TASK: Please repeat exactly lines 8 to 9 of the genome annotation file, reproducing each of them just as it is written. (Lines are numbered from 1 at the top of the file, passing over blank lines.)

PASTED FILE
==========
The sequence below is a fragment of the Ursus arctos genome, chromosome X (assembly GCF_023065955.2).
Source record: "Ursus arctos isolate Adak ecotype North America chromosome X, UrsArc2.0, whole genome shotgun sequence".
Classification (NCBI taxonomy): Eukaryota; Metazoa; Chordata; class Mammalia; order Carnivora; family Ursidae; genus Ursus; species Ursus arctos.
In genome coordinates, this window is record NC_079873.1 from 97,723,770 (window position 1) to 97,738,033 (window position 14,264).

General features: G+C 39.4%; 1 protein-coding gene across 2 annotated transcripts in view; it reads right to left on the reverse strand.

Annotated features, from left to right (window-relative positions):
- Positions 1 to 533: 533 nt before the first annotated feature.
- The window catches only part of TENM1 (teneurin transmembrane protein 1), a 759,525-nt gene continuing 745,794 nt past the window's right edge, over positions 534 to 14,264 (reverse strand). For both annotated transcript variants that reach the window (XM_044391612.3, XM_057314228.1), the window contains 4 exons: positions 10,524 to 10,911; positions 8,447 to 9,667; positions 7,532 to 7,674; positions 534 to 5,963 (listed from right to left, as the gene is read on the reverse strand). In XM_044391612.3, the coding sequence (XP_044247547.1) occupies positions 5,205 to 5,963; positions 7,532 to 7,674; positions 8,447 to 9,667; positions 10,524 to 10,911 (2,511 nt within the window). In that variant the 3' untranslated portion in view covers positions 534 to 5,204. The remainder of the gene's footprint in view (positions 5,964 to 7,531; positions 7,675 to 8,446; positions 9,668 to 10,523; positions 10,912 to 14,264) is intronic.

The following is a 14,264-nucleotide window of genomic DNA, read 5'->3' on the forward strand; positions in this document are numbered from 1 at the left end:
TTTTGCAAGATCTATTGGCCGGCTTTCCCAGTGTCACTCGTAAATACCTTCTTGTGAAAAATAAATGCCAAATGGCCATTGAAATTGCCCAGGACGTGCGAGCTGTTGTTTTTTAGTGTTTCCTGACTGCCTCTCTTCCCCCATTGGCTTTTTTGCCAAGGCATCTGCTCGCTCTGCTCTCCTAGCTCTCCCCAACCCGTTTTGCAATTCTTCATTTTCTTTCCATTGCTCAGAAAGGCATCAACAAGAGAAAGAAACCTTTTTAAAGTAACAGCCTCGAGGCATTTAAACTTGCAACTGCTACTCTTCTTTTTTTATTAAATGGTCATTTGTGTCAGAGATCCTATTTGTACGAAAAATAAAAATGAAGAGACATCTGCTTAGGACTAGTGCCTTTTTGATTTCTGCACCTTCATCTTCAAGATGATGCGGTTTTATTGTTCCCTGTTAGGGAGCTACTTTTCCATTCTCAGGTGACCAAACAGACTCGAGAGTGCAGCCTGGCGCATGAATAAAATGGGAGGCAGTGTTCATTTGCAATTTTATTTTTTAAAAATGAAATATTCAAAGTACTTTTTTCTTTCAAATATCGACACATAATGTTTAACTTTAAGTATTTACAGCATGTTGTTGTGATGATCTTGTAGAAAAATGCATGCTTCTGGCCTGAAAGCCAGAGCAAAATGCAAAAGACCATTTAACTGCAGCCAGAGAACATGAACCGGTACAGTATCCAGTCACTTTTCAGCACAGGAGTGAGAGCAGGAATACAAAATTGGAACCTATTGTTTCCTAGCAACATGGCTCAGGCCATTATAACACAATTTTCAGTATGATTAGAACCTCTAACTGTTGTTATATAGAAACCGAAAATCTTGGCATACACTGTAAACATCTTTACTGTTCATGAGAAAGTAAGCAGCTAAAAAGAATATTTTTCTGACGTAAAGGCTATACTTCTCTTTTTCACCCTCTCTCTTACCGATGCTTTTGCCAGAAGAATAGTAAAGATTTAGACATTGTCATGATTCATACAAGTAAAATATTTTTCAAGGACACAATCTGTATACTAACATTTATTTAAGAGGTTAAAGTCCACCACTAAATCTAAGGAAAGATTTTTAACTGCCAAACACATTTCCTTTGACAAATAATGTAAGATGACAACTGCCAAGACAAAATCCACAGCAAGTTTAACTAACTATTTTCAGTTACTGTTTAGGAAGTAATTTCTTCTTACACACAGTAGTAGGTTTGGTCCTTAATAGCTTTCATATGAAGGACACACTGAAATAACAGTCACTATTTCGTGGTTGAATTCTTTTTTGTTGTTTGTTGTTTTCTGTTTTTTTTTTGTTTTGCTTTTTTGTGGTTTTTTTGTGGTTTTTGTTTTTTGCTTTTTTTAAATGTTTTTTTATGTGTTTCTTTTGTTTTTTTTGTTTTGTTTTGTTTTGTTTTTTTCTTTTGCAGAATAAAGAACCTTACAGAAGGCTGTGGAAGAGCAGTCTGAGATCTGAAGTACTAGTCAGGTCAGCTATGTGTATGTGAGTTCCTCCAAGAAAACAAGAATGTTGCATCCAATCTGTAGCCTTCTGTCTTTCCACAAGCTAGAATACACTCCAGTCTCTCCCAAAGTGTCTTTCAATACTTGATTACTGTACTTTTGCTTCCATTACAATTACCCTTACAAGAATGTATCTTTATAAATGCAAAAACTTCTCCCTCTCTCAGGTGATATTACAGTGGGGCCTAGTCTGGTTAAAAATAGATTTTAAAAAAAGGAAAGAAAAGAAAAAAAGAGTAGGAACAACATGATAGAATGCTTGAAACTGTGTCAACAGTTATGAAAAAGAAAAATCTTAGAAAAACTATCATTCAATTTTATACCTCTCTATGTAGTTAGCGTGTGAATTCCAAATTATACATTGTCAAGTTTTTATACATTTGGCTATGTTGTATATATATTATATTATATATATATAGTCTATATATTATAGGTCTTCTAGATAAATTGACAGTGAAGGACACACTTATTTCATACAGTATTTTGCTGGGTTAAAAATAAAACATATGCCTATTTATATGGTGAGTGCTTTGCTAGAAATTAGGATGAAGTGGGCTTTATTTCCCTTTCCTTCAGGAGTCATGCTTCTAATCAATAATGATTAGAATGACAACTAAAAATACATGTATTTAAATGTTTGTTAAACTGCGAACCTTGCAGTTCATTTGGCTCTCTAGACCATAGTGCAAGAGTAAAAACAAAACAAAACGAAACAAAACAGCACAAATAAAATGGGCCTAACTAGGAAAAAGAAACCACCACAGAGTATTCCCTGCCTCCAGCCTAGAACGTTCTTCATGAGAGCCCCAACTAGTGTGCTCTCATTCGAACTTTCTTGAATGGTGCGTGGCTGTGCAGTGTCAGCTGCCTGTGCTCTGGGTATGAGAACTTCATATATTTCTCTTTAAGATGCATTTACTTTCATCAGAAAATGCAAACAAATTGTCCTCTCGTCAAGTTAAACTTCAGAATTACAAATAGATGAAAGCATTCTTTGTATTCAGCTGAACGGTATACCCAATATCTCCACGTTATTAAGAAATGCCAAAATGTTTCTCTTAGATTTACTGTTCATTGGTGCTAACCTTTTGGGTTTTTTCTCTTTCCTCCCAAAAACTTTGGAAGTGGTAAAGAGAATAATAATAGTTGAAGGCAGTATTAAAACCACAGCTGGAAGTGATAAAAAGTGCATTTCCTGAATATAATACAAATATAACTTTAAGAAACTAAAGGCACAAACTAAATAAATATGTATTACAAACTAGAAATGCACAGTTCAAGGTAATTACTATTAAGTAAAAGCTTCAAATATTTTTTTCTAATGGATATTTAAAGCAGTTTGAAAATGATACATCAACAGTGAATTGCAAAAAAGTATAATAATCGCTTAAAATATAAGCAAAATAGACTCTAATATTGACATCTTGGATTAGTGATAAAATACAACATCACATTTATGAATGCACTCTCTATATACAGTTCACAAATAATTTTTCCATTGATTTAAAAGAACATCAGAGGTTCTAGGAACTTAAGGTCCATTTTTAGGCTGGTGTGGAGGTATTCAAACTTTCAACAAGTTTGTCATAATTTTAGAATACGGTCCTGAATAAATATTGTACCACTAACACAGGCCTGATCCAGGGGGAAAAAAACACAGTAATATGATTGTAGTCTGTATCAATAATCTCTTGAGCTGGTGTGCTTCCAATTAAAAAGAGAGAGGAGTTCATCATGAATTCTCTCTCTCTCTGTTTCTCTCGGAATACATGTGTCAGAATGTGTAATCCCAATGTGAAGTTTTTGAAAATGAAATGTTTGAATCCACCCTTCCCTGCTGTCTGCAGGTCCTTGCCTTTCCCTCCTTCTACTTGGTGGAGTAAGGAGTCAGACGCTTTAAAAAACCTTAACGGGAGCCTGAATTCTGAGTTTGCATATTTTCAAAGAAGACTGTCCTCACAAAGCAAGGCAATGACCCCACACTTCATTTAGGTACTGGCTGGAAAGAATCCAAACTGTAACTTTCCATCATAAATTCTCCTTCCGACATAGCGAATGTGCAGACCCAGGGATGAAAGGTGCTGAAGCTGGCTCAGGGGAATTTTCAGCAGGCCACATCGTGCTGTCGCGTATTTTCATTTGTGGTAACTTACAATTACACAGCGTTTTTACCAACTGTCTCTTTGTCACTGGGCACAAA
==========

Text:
- The window catches only part of TENM1 (teneurin transmembrane protein 1), a 759,525-nt gene continuing 745,794 nt past the window's right edge, over positions 534 to 14,264 (reverse strand). For both annotated transcript variants that reach the window (XM_044391612.3, XM_057314228.1), the window contains 4 exons: positions 10,524 to 10,911; positions 8,447 to 9,667; positions 7,532 to 7,674; positions 534 to 5,963 (listed from right to left, as the gene is read on the reverse strand). In XM_044391612.3, the coding sequence (XP_044247547.1) occupies positions 5,205 to 5,963; positions 7,532 to 7,674; positions 8,447 to 9,667; positions 10,524 to 10,911 (2,511 nt within the window). In that variant the 3' untranslated portion in view covers positions 534 to 5,204. The remainder of the gene's footprint in view (positions 5,964 to 7,531; positions 7,675 to 8,446; positions 9,668 to 10,523; positions 10,912 to 14,264) is intronic.

The following is a 14,264-nucleotide window of genomic DNA, read 5'->3' on the forward strand; positions in this document are numbered from 1 at the left end: